Jay Bahadur Biography
Jay Bahadur is a Canadian journalist and author born in 1984. He became known for his reporting on piracy in Somalia, writing for The New York Times, The Financial Post, The Globe and Mail, and The Times of London. Bahadur has also worked as a freelance correspondent for CBS News and he has advised the U.S. State Department on piracy.
His first book, The Pirates of Somalia: Inside Their Hidden World in 2011, is his account of living with the pirates for several months in Puntland, a semi-autonomous region in the northeast of Somalia. Bahadur currently lives in Nairobi. Bahadur was born in 1984, a native of Toronto, Ontario, Canada. Educated at the University of Toronto Schools, he attended the University of Toronto, graduating in 2007 with a B.A. in Political Science, Economics, and History.
Jay Bahadur Career
In the year 2008, Bahadur was working for a market research firm in Chicago. Interested in working as a journalist, Bahadur was told by real journalists to avoid going to school to study journalism and to obtain experience working as a freelancer in “crazy places” instead.
At first , Bahadur wanted to visit Somalia to write about the election in the northwestern part of the country, but the news coverage of the hijacking and capture of the MV Faina by Somali pirates in September 2008 made him switch gears. Deciding to cover the piracy angle, Bahadur contacted journalists in Somalia and made arrangements with Radio Garowe. He quit his job and purchased a ticket to Somalia. Several months before Bahadur arrived, Canadian freelance journalist Amanda Lindhout was kidnapped in Somalia and held hostage by gunmen far away from the relatively safe areas of Somaliland and Puntland where Bahadur was working on his interviews.
In January 2009, Bahadur traveled for almost two days to reach the semi-autonomous region of Puntland in northeastern Somalia. Once there, he met with the pirates and learned about the history of the industry.During his journey, Bahadur discovered information that challenged basic assumptions about the pirates: there were not as many pirates as he was led to believe, they were not controlled by international crime syndicates and they were not working with jihadists.
He visited Africa several times, spending three months in areas that most journalists never visit because most pirates live in Galkayo and Hobyo, where in fact several reporters have been. Bahadur returned from his first trip in March 2009, just before the Maersk Alabama hijacking in April. This timing led to heightened interest in his book and he subsequently sold it to a publisher. Bahadur planned on finishing his first book before 2010, but it took much longer than he expected. His book, The Pirates of Somalia: Inside Their Hidden World was released in the U.S. on July 19, 2011.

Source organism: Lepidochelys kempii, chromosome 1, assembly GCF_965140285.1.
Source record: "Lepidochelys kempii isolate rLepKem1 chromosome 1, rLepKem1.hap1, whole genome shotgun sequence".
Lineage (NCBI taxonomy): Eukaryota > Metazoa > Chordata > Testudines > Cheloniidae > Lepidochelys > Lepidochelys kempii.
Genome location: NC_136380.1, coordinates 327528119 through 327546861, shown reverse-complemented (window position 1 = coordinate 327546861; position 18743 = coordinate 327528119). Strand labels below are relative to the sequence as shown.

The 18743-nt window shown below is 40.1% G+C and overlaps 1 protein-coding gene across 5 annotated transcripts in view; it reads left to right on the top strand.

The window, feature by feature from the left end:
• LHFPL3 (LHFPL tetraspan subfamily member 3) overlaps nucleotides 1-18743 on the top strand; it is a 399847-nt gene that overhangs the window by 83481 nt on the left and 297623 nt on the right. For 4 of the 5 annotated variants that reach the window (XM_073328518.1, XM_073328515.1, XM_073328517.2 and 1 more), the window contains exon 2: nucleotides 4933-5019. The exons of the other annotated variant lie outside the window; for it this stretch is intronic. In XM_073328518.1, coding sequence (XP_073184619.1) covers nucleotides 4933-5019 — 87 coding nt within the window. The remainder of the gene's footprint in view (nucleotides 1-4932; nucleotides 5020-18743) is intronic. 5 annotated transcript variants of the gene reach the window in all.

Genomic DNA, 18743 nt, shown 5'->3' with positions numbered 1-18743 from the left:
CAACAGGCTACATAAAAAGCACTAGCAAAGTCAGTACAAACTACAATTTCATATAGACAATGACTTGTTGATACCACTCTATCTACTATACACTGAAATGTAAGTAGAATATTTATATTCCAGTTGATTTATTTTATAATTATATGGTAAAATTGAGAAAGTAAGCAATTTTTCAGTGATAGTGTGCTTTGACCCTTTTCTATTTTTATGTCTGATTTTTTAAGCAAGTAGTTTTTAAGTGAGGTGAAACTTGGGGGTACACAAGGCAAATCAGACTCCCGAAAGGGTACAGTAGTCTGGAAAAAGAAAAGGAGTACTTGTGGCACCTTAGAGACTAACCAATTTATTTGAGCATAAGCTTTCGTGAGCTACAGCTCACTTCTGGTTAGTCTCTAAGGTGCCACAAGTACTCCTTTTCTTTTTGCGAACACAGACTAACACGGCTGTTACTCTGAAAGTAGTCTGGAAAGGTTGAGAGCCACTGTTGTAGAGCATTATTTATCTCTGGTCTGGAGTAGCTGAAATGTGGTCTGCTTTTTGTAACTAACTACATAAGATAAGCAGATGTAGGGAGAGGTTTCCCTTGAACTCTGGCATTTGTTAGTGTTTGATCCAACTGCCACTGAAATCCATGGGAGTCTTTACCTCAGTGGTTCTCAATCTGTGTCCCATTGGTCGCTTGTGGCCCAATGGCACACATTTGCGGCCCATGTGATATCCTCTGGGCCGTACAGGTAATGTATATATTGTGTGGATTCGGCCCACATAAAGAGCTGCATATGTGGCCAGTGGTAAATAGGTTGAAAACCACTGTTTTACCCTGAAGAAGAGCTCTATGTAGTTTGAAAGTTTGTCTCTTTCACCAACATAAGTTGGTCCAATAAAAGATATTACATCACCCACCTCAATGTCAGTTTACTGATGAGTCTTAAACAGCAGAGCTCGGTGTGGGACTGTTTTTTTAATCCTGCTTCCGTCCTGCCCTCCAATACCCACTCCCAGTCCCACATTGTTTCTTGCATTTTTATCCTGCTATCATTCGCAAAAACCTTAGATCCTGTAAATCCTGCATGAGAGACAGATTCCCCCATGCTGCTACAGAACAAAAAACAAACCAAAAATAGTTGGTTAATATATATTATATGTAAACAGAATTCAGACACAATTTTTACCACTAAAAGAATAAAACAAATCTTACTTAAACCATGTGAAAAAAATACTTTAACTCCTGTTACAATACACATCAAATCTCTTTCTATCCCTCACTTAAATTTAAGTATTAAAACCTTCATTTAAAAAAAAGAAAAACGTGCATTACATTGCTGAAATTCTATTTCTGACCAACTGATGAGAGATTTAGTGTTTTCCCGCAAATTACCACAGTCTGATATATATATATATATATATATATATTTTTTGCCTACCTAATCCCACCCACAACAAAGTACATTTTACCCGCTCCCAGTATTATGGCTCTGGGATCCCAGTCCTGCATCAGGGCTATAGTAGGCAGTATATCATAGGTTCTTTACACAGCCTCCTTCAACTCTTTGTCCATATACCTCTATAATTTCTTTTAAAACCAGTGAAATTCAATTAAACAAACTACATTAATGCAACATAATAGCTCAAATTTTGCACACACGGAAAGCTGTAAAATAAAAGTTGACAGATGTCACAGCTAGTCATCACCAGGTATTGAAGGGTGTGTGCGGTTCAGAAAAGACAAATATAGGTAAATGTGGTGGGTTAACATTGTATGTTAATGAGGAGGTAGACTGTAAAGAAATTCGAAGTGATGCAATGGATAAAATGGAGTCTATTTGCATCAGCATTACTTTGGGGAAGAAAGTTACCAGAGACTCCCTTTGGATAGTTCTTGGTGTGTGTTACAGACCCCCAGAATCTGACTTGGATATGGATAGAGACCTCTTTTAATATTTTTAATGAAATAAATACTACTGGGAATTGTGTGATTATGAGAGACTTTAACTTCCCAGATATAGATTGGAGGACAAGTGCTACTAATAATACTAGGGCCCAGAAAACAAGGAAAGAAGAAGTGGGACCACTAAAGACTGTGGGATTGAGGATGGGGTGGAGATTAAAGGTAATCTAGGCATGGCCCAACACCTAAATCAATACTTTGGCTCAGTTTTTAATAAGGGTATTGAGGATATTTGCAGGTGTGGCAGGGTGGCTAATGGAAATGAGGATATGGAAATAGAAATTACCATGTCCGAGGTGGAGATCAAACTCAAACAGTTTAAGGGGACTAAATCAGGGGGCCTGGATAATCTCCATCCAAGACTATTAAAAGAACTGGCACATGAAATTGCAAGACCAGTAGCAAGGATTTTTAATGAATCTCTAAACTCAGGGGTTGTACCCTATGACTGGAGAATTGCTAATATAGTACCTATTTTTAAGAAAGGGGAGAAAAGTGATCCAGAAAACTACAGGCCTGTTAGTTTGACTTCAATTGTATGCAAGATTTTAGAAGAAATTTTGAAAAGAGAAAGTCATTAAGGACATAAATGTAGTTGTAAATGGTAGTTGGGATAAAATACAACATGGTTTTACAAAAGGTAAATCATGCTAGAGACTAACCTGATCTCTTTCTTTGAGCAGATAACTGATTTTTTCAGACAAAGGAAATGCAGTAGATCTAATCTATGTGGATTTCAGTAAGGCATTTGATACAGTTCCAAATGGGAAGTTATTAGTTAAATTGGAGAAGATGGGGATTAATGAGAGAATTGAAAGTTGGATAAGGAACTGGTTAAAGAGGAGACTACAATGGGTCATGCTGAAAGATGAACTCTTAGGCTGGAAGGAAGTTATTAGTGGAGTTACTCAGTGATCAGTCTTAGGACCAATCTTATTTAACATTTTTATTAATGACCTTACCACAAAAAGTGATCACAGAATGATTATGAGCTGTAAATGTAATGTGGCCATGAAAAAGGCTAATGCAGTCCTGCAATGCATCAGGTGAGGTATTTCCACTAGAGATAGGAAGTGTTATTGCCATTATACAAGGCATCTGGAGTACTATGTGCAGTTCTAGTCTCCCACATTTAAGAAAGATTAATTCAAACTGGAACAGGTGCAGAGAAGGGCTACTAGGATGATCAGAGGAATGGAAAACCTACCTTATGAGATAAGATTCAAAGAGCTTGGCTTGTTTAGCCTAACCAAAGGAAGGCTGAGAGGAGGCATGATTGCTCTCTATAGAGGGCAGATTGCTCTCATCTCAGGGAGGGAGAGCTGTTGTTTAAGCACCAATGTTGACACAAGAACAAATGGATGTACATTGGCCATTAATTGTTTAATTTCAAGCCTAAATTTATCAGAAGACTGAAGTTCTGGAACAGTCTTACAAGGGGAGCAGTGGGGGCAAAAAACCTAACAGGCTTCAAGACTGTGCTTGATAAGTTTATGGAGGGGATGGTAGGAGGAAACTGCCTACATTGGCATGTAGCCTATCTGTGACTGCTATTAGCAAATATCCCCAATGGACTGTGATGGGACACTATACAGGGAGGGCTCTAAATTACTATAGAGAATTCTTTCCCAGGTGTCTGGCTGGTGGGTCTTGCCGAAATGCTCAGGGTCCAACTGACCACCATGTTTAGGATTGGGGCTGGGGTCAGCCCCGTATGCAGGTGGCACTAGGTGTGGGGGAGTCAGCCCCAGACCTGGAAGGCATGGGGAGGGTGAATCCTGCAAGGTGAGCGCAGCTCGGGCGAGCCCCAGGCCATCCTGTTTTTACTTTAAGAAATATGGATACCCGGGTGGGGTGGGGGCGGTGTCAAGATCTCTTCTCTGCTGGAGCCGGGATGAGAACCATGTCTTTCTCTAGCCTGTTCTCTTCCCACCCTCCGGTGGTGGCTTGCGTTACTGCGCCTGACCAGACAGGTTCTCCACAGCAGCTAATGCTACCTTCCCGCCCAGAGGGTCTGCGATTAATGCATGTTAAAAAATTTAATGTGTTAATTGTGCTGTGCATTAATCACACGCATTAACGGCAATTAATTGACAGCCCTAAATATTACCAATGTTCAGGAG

Jay Bahadur Age
He was born in 1984.
Jay Bahadur The Pirates of Somalia
On April 8, 2009, the Maersk Alabama, a 17,000-ton United States cargo vessel, was hijacked by four Somali pirates several hundred miles east of Mogadishu. Bobbing in a lifeboat with the skipper, 53-year-old Richard Phillips, they began negotiating with the ship’s owners via cellphone for a multimillion-dollar ransom. For five days, the pirates and their hostage drifted in the Indian Ocean, shadowed by the U.S.S. Bainbridge, a destroyer that arrived at the scene not long after the hijacking.
At dusk on April 12, Navy snipers killed three of the Somalis, and Phillips was rescued unharmed. The surviving pirate was seized and taken to the United States, where he pleaded guilty in a Manhattan courtroom to a host of charges and was sentenced to 33 years and nine months in a federal prison.
The hijacking of the Alabama, the first seizure of an American-flagged vessel in 200 years, drew the country’s attention to the return of a scourge once associated with plank-walks, treasure chests and peg-legged marauders. But, as Jay Bahadur makes clear in “The Pirates of Somalia,” buccaneering has evolved into a very modern activity, complete with night vision goggles, GPS units and even investment advisers.
In the fall of 2008, Bahadur, a young Canadian, quit his job writing market-research reports in Chicago and flew in an aging Russian Antonov to Puntland, a breakaway region of northeastern Somalia that has become, as he puts it, “the epicenter” of the piracy business. Braving the constant threat of kidnapping, he ingratiated himself with pirate bosses and their crews and made a risky trip through the desert to Eyl, the remote enclave where present-day Somali piracy was born.
Bahadur has gone deep in exploring the causes of this seaborne crime wave, charting its explosive growth and humanizing the brigands who have eluded some of the world’s most powerful navies. The way Bahadur tells it, the piracy industry gained force in the 1990s, after the outbreak of Somalia’s civil war.
The first targets, commercial lobster-fishing vessels, were trawling off the coast of Puntland. Because they used steel-pronged drag fishing nets, Bahadur explains, “these foreign trawlers did not bother with nimble explorations of the reefs.” Instead, “they uprooted them, netting the future livelihoods of the nearby coastal people along with the days’ catch.”